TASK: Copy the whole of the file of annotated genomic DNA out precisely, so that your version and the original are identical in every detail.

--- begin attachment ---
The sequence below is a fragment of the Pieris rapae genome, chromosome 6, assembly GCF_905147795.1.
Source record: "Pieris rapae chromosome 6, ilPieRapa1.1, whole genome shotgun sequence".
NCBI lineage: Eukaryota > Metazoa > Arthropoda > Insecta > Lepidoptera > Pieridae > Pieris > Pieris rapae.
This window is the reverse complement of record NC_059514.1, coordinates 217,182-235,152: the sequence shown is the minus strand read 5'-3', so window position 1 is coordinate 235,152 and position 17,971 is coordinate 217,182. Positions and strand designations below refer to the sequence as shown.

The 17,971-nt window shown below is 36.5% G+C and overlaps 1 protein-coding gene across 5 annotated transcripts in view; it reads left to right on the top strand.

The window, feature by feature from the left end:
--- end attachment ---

The sequence below is a fragment of the Pieris rapae genome, chromosome 6, assembly GCF_905147795.1.
Source record: "Pieris rapae chromosome 6, ilPieRapa1.1, whole genome shotgun sequence".
NCBI lineage: Eukaryota > Metazoa > Arthropoda > Insecta > Lepidoptera > Pieridae > Pieris > Pieris rapae.
This window is the reverse complement of record NC_059514.1, coordinates 217,182-235,152: the sequence shown is the minus strand read 5'-3', so window position 1 is coordinate 235,152 and position 17,971 is coordinate 217,182. Positions and strand designations below refer to the sequence as shown.

The 17,971-nt window shown below is 36.5% G+C and overlaps 1 protein-coding gene across 5 annotated transcripts in view; it reads left to right on the top strand.

The window, feature by feature from the left end: